Graves of Glory
African-American veterans of five wars are buried in this cemetery near a shopper’s paradise. Do you know where in the Hudson Valley it is?
Imagine the surprise of harried shoppers who, while busily searching for a parking spot, come across this unusual cemetery. Located in close proximity to one of the Valley’s largest and most popular shopping centers, this hallowed ground contains the remains of local soldiers who fought in five different wars.
Once a piece of swampy farmland, the area was built specifically for the interment of African-American veterans. In 1849 the land was deeded to three trustees and became known as the Burying Ground for Colored People. Approximately 100 graves occupy the burial ground, including that of Lafayette Logan, a Civil War veteran and member of the 54th Massachusetts Regiment (which was immortalized in the motion picture Glory). Interred here are soldiers from both World Wars, the Spanish-American War, and the Korean conflict. At least five members of the Buffalo Soldiers, the first African-American unit to serve the nation during peacetime, were also laid to rest on this grassy hill.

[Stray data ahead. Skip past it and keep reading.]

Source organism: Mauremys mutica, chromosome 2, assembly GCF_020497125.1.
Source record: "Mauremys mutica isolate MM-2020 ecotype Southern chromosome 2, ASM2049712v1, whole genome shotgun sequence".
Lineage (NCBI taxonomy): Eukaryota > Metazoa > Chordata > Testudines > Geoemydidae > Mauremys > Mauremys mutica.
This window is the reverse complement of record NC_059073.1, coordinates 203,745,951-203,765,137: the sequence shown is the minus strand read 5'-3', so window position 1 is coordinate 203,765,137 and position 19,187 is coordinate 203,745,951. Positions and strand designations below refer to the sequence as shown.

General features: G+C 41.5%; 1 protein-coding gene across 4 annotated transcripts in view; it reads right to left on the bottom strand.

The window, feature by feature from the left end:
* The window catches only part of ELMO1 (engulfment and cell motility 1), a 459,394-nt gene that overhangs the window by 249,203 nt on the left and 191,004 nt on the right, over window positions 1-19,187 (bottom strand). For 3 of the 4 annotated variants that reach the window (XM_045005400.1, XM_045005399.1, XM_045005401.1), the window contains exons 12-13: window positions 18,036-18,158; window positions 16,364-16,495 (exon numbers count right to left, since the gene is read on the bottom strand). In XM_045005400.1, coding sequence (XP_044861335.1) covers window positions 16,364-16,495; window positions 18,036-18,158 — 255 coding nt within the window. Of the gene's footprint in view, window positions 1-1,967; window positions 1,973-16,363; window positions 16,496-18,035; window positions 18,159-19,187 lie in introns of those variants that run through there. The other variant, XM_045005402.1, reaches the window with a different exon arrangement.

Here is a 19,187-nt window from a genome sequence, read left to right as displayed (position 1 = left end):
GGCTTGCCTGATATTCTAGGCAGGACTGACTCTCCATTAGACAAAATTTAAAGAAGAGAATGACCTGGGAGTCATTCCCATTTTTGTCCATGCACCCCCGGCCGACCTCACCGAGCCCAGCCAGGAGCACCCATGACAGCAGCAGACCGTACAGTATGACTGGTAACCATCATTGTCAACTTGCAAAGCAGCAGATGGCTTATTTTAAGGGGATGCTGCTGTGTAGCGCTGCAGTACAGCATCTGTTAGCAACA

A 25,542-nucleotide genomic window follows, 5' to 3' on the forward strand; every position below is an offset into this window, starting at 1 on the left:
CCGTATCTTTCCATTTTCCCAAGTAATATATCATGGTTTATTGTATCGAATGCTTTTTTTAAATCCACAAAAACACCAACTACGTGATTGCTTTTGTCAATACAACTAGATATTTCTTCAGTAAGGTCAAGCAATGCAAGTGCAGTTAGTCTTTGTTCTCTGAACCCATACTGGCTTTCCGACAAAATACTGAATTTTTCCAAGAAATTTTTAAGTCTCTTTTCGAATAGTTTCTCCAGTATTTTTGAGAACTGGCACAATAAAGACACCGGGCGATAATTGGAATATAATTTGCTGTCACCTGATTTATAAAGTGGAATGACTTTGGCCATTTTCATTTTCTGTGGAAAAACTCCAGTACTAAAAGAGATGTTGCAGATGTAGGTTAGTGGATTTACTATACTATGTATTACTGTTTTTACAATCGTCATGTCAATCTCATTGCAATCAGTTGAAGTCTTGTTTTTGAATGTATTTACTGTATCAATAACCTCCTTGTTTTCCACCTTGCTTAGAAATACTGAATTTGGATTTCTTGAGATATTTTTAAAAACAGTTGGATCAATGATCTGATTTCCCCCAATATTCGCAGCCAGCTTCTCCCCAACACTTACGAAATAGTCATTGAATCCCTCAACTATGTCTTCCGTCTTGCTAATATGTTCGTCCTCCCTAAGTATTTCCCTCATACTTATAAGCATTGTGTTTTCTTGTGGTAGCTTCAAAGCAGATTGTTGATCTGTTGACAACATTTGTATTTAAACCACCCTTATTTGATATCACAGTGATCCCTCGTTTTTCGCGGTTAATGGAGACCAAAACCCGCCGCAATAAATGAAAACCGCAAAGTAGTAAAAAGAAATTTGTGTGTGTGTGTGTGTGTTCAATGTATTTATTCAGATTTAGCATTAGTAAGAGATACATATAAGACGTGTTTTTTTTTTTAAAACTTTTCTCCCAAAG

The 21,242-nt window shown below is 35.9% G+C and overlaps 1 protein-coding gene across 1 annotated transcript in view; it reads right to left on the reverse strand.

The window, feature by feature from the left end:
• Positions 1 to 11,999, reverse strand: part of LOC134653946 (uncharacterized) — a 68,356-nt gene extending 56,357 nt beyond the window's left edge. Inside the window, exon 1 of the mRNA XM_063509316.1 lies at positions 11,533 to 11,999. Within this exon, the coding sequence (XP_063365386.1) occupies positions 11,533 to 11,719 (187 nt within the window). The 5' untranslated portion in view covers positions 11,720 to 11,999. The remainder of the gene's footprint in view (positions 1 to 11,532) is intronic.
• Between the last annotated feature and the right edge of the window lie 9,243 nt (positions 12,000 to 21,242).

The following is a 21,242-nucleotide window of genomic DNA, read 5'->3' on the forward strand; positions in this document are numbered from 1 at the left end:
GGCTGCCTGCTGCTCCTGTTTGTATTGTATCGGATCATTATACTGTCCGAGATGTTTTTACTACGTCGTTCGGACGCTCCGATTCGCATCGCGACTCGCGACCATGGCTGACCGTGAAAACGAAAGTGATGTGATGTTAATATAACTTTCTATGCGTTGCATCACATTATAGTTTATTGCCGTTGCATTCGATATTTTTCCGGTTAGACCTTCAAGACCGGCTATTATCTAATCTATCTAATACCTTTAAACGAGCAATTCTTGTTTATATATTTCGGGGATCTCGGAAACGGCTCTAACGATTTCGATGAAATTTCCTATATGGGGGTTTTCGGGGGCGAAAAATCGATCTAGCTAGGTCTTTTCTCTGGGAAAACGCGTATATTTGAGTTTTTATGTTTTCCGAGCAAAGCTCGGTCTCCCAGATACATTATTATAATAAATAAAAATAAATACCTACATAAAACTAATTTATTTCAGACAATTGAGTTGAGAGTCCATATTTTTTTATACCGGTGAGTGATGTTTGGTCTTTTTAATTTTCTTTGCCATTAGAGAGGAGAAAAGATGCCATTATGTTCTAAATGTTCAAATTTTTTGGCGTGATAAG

The graveyard was privately owned by the families of the deceased until 1940, when an eponymous association was formed to maintain it. In the late 1980s the surrounding land was purchased by a developer who, besides building the aforementioned shopping plaza, offered to buy the plot and move the graves to another local cemetery. The association, however, turned down the proposal, claiming the area was sacred ground. But the possibility of the site suffering damage during construction helped bring to light its importance. In 1994, it was placed on the National Register of Historic Places, ensuring its protection for years to come. This distinction also helped the association secure federal funds which were used to construct a monument to those buried here.
The historic site isn’t exactly hidden — Bed, Bath and Beyond; Barnes and Noble; and Target stores are within sight of its gray headstones. As shoppers pass the cemetery’s wrought-iron gates, one would hope that they are reminded of the sacrifices made by these brave Americans.
Think you know where this sacred spot is located? If you do, E-mail us at firstname.lastname@example.org. The first person to correctly identify the spot wins a prize. Check next month’s issue for the answer if you’re stumped.